The point is that Richard will piss off completely reasonable people if he doesn't tightly control the venue, and it will distract from his core message. He knows this, so he controls his venues very, very carefully.

  • by tmosley (996283) on Tuesday January 03, 2012 @09:48AM (#38571328)
    What? We are still run by Keynesians! Where are the free markets? Everywhere you look, there is government involvement in the markets. Government intervention, government bailouts, government funded spending programs, government regulations, government, government, government!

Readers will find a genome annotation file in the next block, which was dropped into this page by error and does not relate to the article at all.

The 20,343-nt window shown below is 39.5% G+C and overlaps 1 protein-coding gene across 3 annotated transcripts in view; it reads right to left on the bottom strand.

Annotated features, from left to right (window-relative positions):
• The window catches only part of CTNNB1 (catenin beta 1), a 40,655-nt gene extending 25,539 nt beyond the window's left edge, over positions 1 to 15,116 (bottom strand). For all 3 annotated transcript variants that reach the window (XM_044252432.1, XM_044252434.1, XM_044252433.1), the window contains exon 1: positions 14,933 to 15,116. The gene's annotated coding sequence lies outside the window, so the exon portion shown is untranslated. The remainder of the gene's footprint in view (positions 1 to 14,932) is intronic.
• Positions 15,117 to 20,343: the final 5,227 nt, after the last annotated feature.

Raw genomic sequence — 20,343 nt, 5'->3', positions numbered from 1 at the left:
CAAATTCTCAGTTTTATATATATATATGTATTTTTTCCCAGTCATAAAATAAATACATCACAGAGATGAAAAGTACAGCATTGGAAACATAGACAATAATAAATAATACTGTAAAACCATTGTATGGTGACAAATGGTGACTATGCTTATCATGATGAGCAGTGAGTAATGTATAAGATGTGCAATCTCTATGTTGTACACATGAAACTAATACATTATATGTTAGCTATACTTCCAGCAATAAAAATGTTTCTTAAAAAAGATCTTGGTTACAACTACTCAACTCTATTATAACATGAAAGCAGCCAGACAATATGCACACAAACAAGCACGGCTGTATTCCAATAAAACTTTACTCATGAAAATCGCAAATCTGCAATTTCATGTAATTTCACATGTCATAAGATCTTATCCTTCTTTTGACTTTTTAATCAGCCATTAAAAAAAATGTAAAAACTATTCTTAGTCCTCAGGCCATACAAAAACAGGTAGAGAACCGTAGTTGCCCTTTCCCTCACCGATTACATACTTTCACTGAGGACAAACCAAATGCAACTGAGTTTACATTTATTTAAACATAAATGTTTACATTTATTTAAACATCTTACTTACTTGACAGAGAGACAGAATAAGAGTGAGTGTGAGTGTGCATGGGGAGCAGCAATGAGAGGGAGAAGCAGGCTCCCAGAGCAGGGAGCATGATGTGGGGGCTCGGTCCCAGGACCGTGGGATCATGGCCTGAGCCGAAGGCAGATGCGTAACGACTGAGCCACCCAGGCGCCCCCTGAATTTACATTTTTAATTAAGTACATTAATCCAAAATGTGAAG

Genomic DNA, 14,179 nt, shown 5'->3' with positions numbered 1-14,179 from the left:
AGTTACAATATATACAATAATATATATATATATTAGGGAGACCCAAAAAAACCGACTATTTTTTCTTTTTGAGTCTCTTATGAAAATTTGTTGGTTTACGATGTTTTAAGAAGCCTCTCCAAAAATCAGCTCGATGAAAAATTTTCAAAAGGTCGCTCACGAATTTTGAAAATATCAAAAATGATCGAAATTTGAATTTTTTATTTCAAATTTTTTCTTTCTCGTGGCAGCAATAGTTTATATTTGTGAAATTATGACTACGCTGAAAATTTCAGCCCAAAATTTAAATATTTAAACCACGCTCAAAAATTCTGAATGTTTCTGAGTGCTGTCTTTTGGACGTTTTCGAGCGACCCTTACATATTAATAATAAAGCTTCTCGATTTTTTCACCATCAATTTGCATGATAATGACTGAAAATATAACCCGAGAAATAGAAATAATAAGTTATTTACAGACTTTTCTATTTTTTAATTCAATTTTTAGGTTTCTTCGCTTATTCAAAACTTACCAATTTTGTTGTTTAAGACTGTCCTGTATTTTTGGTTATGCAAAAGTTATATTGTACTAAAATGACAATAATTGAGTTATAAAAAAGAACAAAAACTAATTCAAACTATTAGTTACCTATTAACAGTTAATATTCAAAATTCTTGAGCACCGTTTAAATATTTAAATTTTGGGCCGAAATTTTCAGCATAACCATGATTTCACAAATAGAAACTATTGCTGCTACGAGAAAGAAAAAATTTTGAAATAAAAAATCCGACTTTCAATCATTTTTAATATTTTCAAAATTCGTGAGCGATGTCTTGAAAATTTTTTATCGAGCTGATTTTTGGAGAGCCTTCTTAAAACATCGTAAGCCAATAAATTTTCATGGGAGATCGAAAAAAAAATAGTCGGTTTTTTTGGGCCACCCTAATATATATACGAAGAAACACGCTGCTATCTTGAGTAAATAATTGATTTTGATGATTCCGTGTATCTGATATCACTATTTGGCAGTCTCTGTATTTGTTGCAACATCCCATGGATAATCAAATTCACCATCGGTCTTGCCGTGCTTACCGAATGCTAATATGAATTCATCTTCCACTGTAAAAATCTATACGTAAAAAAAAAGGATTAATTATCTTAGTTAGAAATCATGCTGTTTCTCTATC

The free market school DID predict the current shitstorm. Ron Paul predicted it in 2002 when they passed the bill that caused the housing bubble. You had Austrian economists shouting at the top of their lungs, trying to warn people about what was coming. But everyone had faith in their "Maestro" and his apprentice, even as their arch-corporatist organization was lowering interest rates to try to reflate the bubble. Rates are still at ZERO for fucks sake! It's like trying to sober someone up by giving them a whiskey enema.

%DCL-MEM-BAD, bad memory VMS-F-PDGERS, pudding between the ears